Electrolytes are essential minerals your body needs to function properly. These minerals – such as sodium, calcium, and potassium – are present in many of the foods and drinks you consume.
Electrolytes are important because these minerals help to balance water levels in your body and regulate chemical reactions. Electrolytes support proper hydration, energy production, muscle contraction (including your heart’s ability to beat), blood pressure, and much more.
Kidney Patients at Risk
Your electrolyte levels can vary, depending on the amount of water in your body. The most common electrolyte imbalances involve potassium and sodium. Patients with impaired kidney function are especially susceptible to electrolyte disorders because the kidneys are no longer able to filter and remove excess fluid from the blood. The most common electrolyte imbalances associated with poor kidney function are hyperkalemia and hyponatremia.
Hyperkalemia (High Potassium)
When there is too much potassium in your blood, it is called hyperkalemia. This can cause mild to severe symptoms that occur suddenly or develop over time. These symptoms may include:
- Muscle weakness, numbness, tingling
- Nausea and vomiting
- Heart palpitations
- Chest pain
- Shortness of breath
Severe hyperkalemia is considered a medical emergency that can lead to heart problems and sudden death if not immediately treated.
Common causes of hyperkalemia are kidney disease, including acute and chronic renal failure, dehydration, poorly controlled diabetes, the use of potassium supplements or salt substitutes, and the side effects of certain medications, such as beta-blockers.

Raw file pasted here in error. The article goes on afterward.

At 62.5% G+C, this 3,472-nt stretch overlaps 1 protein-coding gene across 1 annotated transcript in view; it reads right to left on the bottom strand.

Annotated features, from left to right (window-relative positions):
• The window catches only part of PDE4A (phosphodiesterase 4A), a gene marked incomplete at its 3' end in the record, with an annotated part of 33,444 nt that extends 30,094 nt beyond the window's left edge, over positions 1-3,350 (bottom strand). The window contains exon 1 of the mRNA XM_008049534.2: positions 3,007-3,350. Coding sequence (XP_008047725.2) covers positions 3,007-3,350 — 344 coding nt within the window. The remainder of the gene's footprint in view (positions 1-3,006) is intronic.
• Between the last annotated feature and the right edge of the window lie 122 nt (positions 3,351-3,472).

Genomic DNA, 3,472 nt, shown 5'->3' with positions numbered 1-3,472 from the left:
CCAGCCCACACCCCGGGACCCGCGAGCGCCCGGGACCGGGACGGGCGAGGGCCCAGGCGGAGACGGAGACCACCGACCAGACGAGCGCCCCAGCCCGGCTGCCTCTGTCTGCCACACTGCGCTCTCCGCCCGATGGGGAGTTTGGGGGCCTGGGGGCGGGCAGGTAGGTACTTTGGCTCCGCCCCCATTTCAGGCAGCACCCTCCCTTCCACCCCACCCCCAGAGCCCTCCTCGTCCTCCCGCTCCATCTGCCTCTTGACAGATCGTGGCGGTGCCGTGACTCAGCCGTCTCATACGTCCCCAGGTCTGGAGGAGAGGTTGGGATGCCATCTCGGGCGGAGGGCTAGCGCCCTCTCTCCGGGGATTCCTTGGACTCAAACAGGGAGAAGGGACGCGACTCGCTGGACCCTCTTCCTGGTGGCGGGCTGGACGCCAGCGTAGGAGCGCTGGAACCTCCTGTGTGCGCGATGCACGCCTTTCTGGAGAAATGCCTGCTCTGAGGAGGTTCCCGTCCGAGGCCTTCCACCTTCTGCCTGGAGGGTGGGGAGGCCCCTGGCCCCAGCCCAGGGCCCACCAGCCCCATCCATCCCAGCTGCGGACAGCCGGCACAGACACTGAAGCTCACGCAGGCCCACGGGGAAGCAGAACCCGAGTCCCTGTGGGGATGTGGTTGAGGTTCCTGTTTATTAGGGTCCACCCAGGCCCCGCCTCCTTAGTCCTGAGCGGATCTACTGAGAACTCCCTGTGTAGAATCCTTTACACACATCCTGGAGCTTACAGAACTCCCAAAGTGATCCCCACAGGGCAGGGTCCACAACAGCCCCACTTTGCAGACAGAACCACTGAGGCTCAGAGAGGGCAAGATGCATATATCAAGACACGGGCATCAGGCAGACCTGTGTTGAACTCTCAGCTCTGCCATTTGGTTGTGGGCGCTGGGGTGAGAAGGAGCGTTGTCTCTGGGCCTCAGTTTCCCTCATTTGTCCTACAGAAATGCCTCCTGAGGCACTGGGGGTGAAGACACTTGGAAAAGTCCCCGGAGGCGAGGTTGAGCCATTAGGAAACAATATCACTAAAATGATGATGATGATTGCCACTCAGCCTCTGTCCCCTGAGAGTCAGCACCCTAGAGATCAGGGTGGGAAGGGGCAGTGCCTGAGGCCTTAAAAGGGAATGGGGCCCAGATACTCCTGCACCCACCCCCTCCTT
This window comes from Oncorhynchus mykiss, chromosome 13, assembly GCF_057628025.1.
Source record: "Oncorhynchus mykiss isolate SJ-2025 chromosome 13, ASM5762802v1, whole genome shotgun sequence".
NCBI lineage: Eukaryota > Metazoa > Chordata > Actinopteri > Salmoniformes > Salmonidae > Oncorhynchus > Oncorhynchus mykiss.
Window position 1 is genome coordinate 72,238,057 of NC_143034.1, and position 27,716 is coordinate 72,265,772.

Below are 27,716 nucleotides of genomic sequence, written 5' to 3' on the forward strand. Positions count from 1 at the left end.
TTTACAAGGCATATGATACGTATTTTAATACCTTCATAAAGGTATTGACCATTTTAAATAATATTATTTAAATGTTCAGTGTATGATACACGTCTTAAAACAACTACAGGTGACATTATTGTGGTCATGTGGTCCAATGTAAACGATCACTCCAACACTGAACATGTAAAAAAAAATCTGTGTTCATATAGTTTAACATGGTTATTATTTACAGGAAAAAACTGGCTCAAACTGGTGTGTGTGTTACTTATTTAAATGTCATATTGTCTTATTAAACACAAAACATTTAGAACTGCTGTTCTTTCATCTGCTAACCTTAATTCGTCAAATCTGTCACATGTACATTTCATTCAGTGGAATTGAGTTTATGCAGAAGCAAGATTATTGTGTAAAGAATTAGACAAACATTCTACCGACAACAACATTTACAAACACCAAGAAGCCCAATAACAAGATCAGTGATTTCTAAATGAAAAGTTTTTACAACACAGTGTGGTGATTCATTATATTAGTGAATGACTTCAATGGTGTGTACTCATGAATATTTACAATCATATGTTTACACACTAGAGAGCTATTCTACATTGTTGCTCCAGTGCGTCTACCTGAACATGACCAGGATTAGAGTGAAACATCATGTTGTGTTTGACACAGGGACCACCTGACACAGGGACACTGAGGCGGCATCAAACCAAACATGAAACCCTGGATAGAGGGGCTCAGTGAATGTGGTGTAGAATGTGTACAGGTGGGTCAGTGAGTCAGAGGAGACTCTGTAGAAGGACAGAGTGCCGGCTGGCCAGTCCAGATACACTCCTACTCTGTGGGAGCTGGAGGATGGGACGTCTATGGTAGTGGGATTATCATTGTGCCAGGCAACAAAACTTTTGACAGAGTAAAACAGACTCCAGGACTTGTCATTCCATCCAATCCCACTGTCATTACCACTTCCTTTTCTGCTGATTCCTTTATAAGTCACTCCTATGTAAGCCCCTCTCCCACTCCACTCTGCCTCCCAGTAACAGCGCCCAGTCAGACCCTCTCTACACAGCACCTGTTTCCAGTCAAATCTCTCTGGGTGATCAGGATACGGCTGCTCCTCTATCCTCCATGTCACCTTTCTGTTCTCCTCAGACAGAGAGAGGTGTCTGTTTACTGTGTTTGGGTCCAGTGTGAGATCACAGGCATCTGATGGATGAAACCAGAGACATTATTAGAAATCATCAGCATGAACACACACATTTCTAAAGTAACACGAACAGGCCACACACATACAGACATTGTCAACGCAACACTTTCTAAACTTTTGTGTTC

Hyperkalemia can be identified with a blood test. It is treated with a low-potassium diet and/or medications that help remove excess potassium from the body, such as diuretics (water pills) and binders that attract potassium and transport it out of the body with stool.
Hyponatremia (Low Sodium)
Not having enough sodium in the blood is a condition known as hyponatremia. It typically occurs when there is too much fluid in the body, which dilutes existing sodium levels and causes cells in the body to swell and enlarge.
Symptoms of hyponatremia may be mild to severe and include:
- Nausea and vomiting
- Fatigue and drowsiness
- Muscle cramps
Patients with kidney failure are especially prone to hyponatremia because the kidneys can no longer properly remove excess fluid from the body. Other common causes of this electrolyte disorder are the use of diuretics (which removes sodium from urine), diarrhea, and medications that increase urination or sweating, such as painkillers and antidepressants. Patients with congestive heart failure are also more likely to experience fluid buildup in the body, increasing their risk of hyponatremia.
Blood and urine tests can identify hyponatremia.
Treatment involves addressing the underlying cause of the electrolyte disorder. In addition, immediate therapies such as sodium solutions delivered by IV, or medications that help your body retain sodium, may provide immediate relief.
Electrolyte Disorder Treatment in Brockton & Taunton, MA
Patients with kidney disease or impairment have an increased risk of electrolyte disorders. Hyperkalemia (too much potassium) and hyponatremia (too little sodium) are the most common of these electrolyte disorders among kidney patients.
Make sure your kidneys continue to function as they should – which can help prevent common electrolyte disorders – with regular visits to your kidney care specialist at Associates in Nephrology in Brockton & Taunton, Massachusetts. Call us at (508) 587-0700 to schedule a visit, or simply request an appointment now.